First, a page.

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USA Health volunteers learned about the Alabama Council of Hospital Auxiliaries’ state service project at a recent Volunteer Services luncheon.

Published May 2nd, 2024

It’s not too early to make your wishes known about the medical care you want – or don’t want – should you not be able to speak for yourself.

That’s the message to the state’s hospital volunteers and others from the Alabama Council of Hospital Auxiliaries (ACHA), which has chosen the importance of advance directives as its 2023-2024 state service project. An advance directive is used to tell your family, physician, nurse or other members of the healthcare team what kind of medical care you want if you are too sick or hurt to talk or make decisions.

“We want to be sure that the hospital and your family know your wishes in case you ever become terminally ill or permanently unconscious,” said USA Health Spiritual Care Manager Kim Crawford Meeks, speaking to attendees at a recent USA Health Volunteer Services luncheon. “I have seen many families really struggle, especially when the family members disagree about their loved one’s wishes.”

The ACHA is asking auxiliary members to consider an advance directive and to encourage friends, family members and fellow volunteers to also start a conversation about their wishes with their loved ones. Those wishes could include whether to receive treatments such as a ventilator or a feeding tube that would extend a person’s life even if he or she does not get better.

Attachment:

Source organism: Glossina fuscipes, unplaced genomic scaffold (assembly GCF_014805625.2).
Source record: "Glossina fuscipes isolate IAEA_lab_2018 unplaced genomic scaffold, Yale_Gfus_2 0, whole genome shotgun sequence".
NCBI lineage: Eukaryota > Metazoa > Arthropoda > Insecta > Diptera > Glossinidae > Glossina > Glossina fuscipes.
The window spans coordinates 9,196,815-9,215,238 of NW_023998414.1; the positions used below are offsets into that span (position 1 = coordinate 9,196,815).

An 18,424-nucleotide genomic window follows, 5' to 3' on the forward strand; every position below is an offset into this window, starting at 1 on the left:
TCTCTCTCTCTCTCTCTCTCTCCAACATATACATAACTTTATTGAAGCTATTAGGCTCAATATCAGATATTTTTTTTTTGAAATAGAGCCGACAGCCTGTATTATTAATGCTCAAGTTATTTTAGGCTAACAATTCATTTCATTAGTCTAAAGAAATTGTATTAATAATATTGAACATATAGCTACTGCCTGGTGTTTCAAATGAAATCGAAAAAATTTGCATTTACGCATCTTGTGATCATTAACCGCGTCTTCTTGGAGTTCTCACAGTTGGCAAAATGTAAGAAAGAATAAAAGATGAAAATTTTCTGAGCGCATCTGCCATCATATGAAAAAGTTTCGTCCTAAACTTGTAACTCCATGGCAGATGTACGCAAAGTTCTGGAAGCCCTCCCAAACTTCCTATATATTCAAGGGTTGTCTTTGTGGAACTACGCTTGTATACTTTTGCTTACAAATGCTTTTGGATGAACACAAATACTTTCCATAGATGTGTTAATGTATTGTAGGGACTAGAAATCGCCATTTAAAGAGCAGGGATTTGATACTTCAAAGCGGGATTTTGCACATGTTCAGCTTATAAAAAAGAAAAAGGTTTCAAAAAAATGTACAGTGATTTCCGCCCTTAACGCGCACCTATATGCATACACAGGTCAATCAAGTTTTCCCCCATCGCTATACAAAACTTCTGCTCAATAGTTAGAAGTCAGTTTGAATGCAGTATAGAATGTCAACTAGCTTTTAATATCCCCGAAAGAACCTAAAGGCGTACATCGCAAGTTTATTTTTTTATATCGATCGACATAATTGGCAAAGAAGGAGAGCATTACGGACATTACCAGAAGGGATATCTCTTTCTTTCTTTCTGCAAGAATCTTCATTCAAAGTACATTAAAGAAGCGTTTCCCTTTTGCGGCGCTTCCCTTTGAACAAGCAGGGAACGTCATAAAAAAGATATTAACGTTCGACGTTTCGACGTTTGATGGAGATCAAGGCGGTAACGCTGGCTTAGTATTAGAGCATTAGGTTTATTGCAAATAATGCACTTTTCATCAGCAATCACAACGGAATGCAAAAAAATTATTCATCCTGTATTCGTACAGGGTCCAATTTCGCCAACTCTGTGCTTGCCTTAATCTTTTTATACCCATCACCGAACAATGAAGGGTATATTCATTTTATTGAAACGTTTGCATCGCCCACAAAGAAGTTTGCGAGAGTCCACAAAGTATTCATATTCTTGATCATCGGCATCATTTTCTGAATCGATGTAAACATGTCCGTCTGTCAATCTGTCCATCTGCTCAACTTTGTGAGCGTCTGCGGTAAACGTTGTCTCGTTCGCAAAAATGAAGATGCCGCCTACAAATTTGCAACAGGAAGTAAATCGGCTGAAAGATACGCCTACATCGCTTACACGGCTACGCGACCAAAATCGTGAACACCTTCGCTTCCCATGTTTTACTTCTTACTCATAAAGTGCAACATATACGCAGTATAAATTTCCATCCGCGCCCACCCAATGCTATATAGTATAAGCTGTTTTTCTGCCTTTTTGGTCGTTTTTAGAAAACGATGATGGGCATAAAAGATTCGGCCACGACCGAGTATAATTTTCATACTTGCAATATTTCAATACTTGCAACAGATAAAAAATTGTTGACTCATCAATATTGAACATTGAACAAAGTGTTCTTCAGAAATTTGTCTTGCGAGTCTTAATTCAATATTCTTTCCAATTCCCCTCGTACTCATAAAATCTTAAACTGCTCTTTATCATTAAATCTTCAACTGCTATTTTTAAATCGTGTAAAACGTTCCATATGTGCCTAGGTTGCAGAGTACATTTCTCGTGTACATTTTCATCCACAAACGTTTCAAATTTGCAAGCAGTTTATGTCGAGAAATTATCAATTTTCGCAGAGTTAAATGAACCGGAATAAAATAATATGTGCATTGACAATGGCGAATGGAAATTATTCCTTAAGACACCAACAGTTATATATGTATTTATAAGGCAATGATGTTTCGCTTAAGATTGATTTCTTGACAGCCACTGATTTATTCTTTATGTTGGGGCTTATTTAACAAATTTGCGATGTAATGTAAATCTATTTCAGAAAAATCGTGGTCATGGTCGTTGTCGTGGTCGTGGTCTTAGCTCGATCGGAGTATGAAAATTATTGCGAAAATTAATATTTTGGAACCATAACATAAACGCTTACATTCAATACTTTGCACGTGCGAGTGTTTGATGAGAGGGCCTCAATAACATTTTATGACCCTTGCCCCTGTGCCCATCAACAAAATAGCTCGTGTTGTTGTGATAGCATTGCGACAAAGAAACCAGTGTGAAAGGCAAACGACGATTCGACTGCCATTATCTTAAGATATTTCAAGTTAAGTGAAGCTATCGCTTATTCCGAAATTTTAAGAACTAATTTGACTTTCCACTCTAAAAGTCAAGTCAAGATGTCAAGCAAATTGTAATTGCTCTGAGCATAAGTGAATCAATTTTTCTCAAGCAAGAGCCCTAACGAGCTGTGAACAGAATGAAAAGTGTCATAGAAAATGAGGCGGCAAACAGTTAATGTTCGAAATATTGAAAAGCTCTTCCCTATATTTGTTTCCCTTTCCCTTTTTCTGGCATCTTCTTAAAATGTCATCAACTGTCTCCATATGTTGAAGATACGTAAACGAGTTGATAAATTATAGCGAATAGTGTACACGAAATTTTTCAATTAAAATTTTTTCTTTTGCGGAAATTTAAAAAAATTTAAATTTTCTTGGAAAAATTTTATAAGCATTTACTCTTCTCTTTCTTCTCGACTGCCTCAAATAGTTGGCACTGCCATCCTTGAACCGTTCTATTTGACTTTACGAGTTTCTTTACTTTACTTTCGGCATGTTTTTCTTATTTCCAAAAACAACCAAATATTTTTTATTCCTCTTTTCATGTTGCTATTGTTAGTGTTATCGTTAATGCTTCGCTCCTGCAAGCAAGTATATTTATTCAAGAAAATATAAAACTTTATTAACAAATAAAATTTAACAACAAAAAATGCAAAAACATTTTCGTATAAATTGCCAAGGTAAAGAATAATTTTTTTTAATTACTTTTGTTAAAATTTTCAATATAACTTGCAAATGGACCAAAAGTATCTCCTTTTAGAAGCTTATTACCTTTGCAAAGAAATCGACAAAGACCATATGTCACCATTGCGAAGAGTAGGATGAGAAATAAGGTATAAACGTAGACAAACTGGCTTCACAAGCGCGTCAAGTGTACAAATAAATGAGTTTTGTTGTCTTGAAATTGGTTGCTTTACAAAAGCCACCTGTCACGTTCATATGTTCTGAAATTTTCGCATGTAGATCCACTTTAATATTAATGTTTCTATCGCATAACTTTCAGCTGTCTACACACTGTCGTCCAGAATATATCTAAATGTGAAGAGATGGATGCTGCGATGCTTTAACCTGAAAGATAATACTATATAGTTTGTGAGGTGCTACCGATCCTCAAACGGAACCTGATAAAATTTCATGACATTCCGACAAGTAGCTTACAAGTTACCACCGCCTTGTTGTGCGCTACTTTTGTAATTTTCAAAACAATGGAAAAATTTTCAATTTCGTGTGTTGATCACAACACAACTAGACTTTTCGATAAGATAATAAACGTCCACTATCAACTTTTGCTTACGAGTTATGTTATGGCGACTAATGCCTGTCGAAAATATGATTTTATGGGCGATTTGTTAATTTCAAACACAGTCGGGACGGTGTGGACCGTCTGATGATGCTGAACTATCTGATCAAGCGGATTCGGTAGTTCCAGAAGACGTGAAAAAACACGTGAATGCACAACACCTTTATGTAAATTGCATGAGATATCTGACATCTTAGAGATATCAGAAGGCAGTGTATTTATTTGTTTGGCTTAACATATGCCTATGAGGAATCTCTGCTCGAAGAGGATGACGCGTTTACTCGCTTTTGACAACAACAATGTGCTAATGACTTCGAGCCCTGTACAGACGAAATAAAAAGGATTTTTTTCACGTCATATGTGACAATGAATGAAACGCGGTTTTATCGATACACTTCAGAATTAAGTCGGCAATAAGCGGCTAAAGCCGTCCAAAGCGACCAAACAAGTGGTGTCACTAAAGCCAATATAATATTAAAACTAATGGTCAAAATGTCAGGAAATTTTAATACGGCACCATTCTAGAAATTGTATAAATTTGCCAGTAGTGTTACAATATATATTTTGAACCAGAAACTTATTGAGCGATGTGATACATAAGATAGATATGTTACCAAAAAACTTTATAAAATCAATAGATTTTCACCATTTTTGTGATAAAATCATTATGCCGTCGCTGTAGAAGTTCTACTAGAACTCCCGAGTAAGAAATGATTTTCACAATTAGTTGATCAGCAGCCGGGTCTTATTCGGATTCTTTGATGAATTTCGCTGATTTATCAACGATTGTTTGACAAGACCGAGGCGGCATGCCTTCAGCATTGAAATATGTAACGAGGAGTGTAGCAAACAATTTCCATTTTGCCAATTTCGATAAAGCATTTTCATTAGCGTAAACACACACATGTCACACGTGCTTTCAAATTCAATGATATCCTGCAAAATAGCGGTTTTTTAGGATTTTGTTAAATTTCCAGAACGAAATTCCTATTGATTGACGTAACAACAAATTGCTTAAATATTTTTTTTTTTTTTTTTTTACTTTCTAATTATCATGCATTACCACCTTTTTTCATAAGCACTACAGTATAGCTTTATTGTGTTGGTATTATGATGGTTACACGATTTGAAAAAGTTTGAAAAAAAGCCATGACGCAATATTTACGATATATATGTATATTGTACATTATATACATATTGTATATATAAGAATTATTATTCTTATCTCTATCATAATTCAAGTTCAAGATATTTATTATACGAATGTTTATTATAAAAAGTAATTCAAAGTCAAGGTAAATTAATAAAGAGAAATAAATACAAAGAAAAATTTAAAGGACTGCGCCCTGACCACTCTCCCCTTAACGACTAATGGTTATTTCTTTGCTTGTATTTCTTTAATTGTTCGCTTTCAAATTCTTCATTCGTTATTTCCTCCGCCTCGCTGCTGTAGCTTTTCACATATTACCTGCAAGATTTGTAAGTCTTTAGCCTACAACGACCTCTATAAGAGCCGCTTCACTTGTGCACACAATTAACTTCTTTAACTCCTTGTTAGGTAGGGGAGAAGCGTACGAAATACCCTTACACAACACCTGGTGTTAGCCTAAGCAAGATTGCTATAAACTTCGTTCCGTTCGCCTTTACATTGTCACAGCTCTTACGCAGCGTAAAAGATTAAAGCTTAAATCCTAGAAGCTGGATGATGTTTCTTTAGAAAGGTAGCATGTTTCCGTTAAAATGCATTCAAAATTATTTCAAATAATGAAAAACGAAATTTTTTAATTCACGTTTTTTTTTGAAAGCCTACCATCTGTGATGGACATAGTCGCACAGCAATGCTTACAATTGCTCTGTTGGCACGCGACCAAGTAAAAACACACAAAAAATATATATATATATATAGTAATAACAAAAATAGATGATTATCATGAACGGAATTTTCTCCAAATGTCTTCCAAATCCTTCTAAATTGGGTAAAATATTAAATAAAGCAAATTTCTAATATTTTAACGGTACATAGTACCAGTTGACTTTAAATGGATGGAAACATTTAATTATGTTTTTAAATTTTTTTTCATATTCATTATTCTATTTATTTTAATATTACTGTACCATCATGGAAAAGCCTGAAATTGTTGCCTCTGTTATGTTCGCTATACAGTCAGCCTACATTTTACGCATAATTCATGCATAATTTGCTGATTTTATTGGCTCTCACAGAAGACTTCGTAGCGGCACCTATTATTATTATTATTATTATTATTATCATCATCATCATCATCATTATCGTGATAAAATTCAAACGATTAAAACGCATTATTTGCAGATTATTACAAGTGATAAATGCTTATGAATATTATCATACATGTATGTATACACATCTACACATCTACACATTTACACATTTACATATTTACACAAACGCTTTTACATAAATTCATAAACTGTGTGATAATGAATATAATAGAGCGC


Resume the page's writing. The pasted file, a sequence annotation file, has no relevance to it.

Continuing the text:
With an advance directive, “everyone can look at it and say, ‘Let’s honor this person’s wishes,’” Crawford Meeks said. “It really helps our medical professionals, too.”

In Alabama, there are several types of advance directives, including:

  • A living will: Used to document ahead of time what care you want or don’t want if you are too sick to speak for yourself.
  • A proxy: Someone chosen by you to speak on your behalf and make choices you would make if you could. It’s important to talk to your designated person to make sure they know your wishes.
  • A durable power of attorney: A signed document that can be used, among other things, to designate your proxy for medical care decisions.

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